LTV Ratio Essential in Planning Home Equity Financing

By Karen Lawson Columnist

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Knowing your current loan-to-value (LTV) ratio can help you decide between refinancing your current mortgage or taking out a home equity loan. An important aspect of shopping for any type of mortgage financing is to compare the annual percentage rates (APRs), of the loans you're considering.

A significant potential expense that should be included in the APR is mortgage insurance (MI). Refinancing for an amount that increases your LTV ratio to more than 80% will lead to your lender requiring MI. This would increase your monthly payment, and therefore, your cost of refinancing.

The ABCs of Refinancing: What is LTV?

Don't be confused by the seemingly endless acronyms used by mortgage lenders. LTV refers to loan-to-value ratio. Your LTV is calculated by dividing the amount of your refinancing by the current value of your home. Let's look at a scenario to see why it's important to know your LTV before and after refinancing. You presently owe 244,000 on your mortgage, and your home is worth 315,000. Your LTV is $244,000 divided by $315,000 or approximately 77%. You want to refinance for an additional $25,000, which would increase your mortgage balance to $269,000. Your LTV would increase to $269,000 divided by $315,000 or approximately 85%. Your mortgage lender would require mortgage insurance in this situation.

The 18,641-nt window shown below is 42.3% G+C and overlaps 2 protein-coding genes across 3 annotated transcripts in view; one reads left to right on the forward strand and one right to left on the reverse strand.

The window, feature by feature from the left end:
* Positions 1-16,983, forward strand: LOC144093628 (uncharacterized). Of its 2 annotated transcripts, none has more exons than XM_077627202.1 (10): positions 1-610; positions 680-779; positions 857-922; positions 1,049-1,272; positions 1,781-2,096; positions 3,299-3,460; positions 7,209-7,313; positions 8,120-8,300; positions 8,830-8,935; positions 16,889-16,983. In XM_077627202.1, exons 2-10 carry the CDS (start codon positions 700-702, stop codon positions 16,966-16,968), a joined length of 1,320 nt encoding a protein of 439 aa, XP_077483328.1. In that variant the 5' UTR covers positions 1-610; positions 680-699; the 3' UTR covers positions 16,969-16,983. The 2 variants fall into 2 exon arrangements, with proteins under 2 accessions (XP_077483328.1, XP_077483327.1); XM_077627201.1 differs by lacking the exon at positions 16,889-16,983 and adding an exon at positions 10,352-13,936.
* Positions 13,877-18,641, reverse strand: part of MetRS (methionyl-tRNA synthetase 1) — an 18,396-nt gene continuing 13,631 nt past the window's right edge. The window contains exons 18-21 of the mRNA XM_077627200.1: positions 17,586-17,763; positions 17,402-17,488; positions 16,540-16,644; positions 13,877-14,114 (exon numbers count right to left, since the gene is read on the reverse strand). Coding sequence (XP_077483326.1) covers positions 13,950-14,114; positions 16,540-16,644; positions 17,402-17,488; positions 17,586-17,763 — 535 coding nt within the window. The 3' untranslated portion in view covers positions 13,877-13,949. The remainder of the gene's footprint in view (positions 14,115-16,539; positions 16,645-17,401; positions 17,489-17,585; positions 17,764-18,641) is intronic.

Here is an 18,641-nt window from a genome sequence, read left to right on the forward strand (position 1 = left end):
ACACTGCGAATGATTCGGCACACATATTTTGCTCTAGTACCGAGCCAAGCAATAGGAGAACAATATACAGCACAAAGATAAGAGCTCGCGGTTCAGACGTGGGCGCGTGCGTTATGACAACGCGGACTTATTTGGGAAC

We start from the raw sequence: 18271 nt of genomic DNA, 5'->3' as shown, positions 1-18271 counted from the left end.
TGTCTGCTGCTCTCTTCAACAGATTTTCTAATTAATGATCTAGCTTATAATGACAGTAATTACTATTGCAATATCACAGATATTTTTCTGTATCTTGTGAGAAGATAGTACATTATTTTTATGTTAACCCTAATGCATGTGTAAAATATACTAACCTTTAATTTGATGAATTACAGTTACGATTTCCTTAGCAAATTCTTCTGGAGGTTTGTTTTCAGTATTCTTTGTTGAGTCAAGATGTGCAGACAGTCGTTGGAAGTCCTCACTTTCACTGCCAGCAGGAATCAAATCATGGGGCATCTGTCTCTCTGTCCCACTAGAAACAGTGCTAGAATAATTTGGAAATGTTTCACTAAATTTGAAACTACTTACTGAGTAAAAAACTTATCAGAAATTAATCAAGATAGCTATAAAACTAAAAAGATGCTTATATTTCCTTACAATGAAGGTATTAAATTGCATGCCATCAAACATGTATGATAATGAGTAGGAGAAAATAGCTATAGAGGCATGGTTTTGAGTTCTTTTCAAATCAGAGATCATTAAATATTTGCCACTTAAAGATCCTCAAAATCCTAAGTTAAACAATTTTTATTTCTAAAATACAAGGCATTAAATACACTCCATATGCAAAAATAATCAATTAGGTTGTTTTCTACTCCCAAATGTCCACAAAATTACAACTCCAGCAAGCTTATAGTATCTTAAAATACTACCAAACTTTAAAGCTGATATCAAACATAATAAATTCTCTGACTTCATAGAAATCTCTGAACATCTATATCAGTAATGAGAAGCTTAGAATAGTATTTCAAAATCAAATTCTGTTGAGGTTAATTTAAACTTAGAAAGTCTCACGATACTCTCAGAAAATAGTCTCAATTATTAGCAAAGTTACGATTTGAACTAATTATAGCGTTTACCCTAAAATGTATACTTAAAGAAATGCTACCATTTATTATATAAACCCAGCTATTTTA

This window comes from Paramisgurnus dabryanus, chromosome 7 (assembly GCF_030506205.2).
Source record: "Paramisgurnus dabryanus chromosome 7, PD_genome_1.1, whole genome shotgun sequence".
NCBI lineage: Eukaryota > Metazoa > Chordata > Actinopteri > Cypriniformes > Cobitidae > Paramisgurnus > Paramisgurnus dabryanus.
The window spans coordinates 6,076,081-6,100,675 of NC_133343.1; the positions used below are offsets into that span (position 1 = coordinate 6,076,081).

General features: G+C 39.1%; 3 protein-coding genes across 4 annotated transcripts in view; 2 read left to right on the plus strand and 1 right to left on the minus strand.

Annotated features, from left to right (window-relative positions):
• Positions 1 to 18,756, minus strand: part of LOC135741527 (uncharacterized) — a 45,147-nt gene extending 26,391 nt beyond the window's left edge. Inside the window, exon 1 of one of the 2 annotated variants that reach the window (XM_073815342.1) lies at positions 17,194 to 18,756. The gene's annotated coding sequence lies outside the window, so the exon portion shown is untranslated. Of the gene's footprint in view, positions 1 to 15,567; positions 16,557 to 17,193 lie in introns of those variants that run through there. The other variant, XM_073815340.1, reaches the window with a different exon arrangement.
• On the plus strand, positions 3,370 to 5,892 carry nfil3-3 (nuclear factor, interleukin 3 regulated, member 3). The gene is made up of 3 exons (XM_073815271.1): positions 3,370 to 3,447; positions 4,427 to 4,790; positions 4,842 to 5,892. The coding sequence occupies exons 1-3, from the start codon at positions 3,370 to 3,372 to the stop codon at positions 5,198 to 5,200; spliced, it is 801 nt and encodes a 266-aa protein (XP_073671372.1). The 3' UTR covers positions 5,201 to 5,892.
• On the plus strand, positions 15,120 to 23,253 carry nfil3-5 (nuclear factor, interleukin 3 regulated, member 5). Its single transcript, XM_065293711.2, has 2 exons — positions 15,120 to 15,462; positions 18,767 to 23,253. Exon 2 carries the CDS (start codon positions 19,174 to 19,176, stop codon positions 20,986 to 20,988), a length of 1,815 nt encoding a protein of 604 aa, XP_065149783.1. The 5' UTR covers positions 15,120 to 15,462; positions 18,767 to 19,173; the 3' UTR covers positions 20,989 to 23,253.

If you get a home equity loan instead, you can avoid the cost of MI, as the risk associated with a higher LTV is allocated between two loans. You may prefer rolling all debt into one monthly payment through refinancing, but it's important to calculate differences in overall costs between refinancing and home equity loans. Depending on your LTV ratio, a home equity loan may help increase your savings.

About the Author
Karen Lawson is a freelance writer with more than fifteen years of experience in mortgage banking. She holds an MA degree in English from the University of Nevada, Reno.

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